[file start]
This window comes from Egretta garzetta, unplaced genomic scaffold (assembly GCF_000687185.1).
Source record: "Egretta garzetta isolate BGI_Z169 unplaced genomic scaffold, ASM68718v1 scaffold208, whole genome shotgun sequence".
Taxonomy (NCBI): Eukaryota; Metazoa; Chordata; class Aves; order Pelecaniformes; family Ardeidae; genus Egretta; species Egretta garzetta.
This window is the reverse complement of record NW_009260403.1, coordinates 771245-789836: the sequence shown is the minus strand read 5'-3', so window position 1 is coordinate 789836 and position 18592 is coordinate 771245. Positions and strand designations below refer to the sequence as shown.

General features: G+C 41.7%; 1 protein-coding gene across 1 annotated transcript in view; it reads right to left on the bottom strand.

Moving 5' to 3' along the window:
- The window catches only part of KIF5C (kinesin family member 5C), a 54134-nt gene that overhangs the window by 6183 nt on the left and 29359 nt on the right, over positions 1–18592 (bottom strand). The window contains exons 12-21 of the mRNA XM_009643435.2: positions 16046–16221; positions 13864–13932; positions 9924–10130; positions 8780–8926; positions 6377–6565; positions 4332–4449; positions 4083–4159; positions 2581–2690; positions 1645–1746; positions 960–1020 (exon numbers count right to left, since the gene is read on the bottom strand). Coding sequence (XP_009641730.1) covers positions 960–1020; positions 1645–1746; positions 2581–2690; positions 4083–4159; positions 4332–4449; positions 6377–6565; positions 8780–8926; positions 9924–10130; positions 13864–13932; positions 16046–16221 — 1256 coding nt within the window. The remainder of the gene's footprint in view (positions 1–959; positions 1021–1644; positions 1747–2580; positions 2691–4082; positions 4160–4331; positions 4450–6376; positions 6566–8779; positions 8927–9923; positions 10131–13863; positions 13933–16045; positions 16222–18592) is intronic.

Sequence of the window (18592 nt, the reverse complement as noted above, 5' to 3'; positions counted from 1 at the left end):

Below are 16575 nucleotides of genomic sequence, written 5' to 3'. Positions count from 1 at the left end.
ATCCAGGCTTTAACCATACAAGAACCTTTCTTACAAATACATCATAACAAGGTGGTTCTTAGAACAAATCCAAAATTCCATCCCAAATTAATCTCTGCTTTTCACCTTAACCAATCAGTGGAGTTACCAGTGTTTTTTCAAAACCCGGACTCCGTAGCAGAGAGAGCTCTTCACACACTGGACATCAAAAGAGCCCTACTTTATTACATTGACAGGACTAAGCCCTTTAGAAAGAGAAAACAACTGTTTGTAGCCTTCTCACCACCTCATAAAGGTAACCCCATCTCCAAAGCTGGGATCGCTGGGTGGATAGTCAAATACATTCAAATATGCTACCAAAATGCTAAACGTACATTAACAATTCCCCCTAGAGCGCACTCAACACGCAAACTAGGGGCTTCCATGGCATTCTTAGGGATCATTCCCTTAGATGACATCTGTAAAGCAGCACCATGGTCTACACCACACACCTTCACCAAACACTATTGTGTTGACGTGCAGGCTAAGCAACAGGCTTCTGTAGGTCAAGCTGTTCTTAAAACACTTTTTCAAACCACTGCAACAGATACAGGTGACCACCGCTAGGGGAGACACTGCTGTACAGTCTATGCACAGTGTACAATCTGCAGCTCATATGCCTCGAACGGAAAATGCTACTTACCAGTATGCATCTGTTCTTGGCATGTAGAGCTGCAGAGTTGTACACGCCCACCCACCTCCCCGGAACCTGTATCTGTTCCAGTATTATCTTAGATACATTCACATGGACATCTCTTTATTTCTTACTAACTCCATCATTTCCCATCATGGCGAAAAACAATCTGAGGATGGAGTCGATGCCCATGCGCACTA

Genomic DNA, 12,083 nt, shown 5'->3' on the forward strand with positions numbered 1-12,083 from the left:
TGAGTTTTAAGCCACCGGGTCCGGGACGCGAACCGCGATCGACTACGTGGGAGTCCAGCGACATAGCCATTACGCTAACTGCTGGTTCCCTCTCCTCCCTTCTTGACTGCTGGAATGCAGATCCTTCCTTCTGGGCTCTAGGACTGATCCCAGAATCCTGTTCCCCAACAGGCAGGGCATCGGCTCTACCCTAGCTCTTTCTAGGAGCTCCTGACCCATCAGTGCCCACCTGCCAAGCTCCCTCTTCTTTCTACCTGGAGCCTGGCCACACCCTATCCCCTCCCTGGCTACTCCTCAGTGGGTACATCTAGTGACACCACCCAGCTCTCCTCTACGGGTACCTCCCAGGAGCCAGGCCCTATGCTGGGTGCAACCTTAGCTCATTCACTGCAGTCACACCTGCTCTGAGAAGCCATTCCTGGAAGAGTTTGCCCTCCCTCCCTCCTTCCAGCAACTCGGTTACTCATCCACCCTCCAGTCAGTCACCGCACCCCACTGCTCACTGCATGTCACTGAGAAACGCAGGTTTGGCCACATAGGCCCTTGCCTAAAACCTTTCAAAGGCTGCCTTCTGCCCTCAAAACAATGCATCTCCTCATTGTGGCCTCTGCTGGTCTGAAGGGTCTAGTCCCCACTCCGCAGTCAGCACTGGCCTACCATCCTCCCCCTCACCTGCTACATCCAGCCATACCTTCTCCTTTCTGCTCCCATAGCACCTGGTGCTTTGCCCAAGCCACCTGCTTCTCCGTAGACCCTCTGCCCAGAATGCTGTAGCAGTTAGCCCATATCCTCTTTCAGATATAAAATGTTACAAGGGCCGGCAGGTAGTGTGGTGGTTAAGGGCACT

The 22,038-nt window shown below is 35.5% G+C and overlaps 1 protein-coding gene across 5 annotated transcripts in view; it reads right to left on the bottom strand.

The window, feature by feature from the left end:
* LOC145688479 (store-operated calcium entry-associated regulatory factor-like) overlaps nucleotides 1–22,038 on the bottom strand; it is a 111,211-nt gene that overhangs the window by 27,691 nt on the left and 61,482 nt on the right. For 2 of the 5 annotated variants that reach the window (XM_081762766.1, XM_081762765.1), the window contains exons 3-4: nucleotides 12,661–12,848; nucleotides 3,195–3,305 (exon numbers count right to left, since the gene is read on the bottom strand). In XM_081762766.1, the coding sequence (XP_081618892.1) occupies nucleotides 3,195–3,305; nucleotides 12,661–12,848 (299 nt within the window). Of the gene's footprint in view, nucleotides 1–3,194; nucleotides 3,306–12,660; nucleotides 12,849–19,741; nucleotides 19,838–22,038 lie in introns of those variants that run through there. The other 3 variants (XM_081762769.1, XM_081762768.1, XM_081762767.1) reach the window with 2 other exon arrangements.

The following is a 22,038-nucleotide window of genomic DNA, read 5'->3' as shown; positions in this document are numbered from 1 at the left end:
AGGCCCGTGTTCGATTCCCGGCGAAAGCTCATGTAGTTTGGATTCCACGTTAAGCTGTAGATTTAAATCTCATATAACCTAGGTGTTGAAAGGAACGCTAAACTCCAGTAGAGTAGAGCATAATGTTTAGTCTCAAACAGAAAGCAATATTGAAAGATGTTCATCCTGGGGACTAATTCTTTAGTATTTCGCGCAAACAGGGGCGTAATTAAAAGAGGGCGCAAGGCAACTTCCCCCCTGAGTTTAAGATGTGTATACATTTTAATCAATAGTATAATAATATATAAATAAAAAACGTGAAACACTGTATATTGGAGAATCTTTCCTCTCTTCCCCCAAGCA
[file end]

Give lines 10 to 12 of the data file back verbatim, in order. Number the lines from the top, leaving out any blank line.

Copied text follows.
ATCCAGGCTTTAACCATACAAGAACCTTTCTTACAAATACATCATAACAAGGTGGTTCTTAGAACAAATCCAAAATTCCATCCCAAATTAATCTCTGCTTTTCACCTTAACCAATCAGTGGAGTTACCAGTGTTTTTTCAAAACCCGGACTCCGTAGCAGAGAGAGCTCTTCACACACTGGACATCAAAAGAGCCCTACTTTATTACATTGACAGGACTAAGCCCTTTAGAAAGAGAAAACAACTGTTTGTAGCCTTCTCACCACCTCATAAAGGTAACCCCATCTCCAAAGCTGGGATCGCTGGGTGGATAGTCAAATACATTCAAATATGCTACCAAAATGCTAAACGTACATTAACAATTCCCCCTAGAGCGCACTCAACACGCAAACTAGGGGCTTCCATGGCATTCTTAGGGATCATTCCCTTAGATGACATCTGTAAAGCAGCACCATGGTCTACACCACACACCTTCACCAAACACTATTGTGTTGACGTGCAGGCTAAGCAACAGGCTTCTGTAGGTCAAGCTGTTCTTAAAACACTTTTTCAAACCACTGCAACAGATACAGGTGACCACCGCTAGGGGAGACACTGCTGTACAGTCTATGCACAGTGTACAATCTGCAGCTCATATGCCTCGAACGGAAAATGCTACTTACCAGTATGCATCTGTTCTTGGCATGTAGAGCTGCAGAGTTGTACACGCCCACCCACCTCCCCGGAACCTGTATCTGTTCCAGTATTATCTTAGATACATTCACATGGACATCTCTTTATTTCTTACTAACTCCATCATTTCCCATCATGGCGAAAAACAATCTGAGGATGGAGTCGATGCCCATGCGCACTA

Genomic DNA, 12,083 nt, shown 5'->3' on the forward strand with positions numbered 1-12,083 from the left:
TGAGTTTTAAGCCACCGGGTCCGGGACGCGAACCGCGATCGACTACGTGGGAGTCCAGCGACATAGCCATTACGCTAACTGCTGGTTCCCTCTCCTCCCTTCTTGACTGCTGGAATGCAGATCCTTCCTTCTGGGCTCTAGGACTGATCCCAGAATCCTGTTCCCCAACAGGCAGGGCATCGGCTCTACCCTAGCTCTTTCTAGGAGCTCCTGACCCATCAGTGCCCACCTGCCAAGCTCCCTCTTCTTTCTACCTGGAGCCTGGCCACACCCTATCCCCTCCCTGGCTACTCCTCAGTGGGTACATCTAGTGACACCACCCAGCTCTCCTCTACGGGTACCTCCCAGGAGCCAGGCCCTATGCTGGGTGCAACCTTAGCTCATTCACTGCAGTCACACCTGCTCTGAGAAGCCATTCCTGGAAGAGTTTGCCCTCCCTCCCTCCTTCCAGCAACTCGGTTACTCATCCACCCTCCAGTCAGTCACCGCACCCCACTGCTCACTGCATGTCACTGAGAAACGCAGGTTTGGCCACATAGGCCCTTGCCTAAAACCTTTCAAAGGCTGCCTTCTGCCCTCAAAACAATGCATCTCCTCATTGTGGCCTCTGCTGGTCTGAAGGGTCTAGTCCCCACTCCGCAGTCAGCACTGGCCTACCATCCTCCCCCTCACCTGCTACATCCAGCCATACCTTCTCCTTTCTGCTCCCATAGCACCTGGTGCTTTGCCCAAGCCACCTGCTTCTCCGTAGACCCTCTGCCCAGAATGCTGTAGCAGTTAGCCCATATCCTCTTTCAGATATAAAATGTTACAAGGGCCGGCAGGTAGTGTGGTGGTTAAGGGCACT